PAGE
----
3 out of 4 stars
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A Gift Returned by Dennis Sheehan reads like a superhero novel, full of excitement and danger with the fate of the world at stake. In the first chapters we meet Bill Mitchell, a white boy growing up in a black ghetto neighborhood. He had to learn to be tough and show no fear to earn the respect of – and stop being beaten up by – the other kids and teens in his area. He was helped by several people, notably a priest who inspired him to enter the priesthood as well. Helping people is what Bill felt was his purpose in life. But priests are entrusted with secrets that some don’t want shared.
I say this book feels like a superhero novel because the goods guys have access to seemingly infinite supplies of troops, money, contacts, and intelligence. Coincidentally, as I decided it was reaching ridiculous levels, I heard a news broadcast someone was listening to that quoted insane amounts of money, contacts, and intel that went into dealing with an international situation. So perhaps it’s not as unrealistic as I had at first thought.
The first part of the book was quite good and I felt invested in Bill’s life. After a while, with so many characters and locations introduced, I got confused about who was who and where what was happening. The author’s problem with names didn’t help. Deputy Director of the FBI is Bill Young – until a third of the way through when he becomes Collin, sometimes Colin. Later the poor guy walked down a hall and turned into Paul! Then there was Joan Fisk, or is it Frisk? Apparently the author couldn’t decide and so went with Fiske instead. Still, the story was crammed full of suspense, danger, and action with a serious shocker of an ending!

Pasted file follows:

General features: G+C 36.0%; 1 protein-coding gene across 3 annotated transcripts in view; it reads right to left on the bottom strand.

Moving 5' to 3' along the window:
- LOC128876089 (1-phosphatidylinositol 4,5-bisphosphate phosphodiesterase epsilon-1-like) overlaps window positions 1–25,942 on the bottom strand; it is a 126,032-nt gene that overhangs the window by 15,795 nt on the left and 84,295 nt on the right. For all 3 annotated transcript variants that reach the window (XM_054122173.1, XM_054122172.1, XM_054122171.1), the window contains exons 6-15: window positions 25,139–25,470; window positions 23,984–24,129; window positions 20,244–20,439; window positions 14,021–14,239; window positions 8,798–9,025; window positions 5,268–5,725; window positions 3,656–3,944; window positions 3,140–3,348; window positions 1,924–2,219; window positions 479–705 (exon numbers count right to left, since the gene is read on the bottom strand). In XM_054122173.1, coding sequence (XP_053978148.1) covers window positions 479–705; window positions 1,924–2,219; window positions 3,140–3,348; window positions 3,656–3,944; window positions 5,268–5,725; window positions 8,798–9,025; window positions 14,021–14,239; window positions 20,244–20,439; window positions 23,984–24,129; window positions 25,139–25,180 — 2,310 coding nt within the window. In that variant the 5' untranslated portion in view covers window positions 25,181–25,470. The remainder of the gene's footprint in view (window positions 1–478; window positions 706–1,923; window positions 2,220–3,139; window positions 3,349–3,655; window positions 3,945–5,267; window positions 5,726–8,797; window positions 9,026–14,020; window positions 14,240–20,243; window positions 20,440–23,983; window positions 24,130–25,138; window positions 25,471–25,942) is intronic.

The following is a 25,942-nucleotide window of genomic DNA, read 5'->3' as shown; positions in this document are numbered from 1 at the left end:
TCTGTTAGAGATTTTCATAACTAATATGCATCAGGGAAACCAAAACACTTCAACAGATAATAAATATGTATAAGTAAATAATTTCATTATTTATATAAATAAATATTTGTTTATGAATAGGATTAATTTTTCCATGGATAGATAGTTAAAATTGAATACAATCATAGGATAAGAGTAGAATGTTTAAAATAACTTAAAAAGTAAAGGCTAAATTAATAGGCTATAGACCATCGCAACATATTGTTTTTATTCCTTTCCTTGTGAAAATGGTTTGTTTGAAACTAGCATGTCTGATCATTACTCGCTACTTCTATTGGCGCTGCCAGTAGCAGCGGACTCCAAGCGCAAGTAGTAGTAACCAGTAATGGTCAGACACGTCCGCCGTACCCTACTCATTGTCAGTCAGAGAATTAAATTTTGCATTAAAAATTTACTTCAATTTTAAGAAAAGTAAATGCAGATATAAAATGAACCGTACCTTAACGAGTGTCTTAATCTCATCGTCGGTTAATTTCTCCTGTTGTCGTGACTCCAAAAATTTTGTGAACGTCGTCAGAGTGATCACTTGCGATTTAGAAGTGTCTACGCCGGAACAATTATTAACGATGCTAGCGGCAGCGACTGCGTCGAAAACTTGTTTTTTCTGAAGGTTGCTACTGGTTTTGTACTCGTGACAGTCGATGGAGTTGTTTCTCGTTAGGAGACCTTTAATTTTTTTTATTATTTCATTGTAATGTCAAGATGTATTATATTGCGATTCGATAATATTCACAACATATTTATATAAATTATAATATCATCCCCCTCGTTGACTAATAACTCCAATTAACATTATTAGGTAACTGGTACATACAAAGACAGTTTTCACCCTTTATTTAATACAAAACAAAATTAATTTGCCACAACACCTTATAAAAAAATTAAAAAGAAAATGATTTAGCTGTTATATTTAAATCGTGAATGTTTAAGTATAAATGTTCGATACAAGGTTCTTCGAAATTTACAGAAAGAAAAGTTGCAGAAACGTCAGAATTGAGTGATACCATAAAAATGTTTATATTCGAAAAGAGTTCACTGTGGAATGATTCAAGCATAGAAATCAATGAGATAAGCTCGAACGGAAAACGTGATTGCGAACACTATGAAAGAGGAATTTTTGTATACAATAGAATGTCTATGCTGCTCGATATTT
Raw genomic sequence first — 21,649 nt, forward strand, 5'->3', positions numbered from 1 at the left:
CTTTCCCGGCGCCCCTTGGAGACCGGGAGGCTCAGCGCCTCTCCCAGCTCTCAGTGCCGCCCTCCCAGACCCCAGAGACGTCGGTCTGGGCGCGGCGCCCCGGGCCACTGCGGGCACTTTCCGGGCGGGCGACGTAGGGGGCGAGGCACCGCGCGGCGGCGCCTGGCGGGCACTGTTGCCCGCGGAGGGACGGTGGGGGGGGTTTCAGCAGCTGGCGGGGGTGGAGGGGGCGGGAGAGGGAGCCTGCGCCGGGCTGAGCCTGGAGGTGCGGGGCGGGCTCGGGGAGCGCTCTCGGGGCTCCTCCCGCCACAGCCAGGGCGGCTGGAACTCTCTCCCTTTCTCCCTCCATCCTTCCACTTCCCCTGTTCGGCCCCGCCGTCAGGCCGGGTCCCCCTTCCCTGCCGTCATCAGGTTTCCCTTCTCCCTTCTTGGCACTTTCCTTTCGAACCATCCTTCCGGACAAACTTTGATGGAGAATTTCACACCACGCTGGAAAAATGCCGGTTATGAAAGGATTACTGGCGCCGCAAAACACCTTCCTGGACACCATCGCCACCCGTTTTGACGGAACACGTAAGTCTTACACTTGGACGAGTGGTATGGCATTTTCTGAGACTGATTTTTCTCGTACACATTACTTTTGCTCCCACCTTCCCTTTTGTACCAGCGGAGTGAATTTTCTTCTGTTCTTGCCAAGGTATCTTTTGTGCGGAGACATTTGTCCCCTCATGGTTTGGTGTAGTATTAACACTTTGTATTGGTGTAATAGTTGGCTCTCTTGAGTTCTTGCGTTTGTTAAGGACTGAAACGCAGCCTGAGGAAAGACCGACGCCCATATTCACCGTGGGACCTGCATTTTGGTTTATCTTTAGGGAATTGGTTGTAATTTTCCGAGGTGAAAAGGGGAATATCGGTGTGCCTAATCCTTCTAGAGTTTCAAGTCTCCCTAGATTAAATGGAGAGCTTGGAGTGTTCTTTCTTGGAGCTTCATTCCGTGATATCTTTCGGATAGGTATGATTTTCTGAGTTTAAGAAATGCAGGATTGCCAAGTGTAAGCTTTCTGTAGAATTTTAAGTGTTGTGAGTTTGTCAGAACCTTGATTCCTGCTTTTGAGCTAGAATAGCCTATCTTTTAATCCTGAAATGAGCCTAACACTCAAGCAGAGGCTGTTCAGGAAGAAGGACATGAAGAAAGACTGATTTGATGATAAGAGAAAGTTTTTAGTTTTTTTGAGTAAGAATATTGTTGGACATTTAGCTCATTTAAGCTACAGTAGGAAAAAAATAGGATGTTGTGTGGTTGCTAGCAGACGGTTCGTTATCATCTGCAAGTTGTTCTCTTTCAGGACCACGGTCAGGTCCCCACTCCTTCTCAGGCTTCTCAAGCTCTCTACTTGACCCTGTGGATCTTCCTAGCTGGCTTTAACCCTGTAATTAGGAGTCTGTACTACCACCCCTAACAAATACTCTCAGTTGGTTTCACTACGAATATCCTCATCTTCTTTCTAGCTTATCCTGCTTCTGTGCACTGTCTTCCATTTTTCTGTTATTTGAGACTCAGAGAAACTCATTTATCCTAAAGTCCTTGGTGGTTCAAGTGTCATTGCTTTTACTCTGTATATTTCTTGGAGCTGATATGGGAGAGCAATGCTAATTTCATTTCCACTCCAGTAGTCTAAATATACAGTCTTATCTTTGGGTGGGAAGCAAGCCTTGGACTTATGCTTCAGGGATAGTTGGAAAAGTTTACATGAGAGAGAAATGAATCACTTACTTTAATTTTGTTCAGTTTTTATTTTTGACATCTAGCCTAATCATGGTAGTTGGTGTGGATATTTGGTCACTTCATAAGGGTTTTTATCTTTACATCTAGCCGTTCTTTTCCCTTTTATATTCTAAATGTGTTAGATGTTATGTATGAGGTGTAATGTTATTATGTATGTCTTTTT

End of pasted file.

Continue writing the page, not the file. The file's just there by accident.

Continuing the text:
There were far too many errors of all types to give this high marks. Several rounds of corrections are needed. It’s also full of profanity and some seriously sickening scenes of sex and violence. The book is extremely anti-Muslim.
It was very interesting to read about some of the political machinations and power-mongering, but there was so much hatred! It was like watching the news, but with much more insider information than I would like to be real. Though it’s true that this is fiction, so much of it is possibly closer to reality than we might imagine.
Because of the errors and sickening scenes, I’m taking off a star and giving 3 out of 4 stars. I would give only two except that thinking of it as a superhero novel makes it more acceptable. It’s written for a male conservative, militantly nationalistic western-world audience. I didn't particularly enjoy it, but if you're the right audience, you might.
A Gift Returned
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